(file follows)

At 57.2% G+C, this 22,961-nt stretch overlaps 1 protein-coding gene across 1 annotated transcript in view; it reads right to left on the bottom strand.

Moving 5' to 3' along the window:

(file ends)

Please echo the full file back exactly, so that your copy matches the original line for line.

At 57.2% G+C, this 22,961-nt stretch overlaps 1 protein-coding gene across 1 annotated transcript in view; it reads right to left on the bottom strand.

Moving 5' to 3' along the window: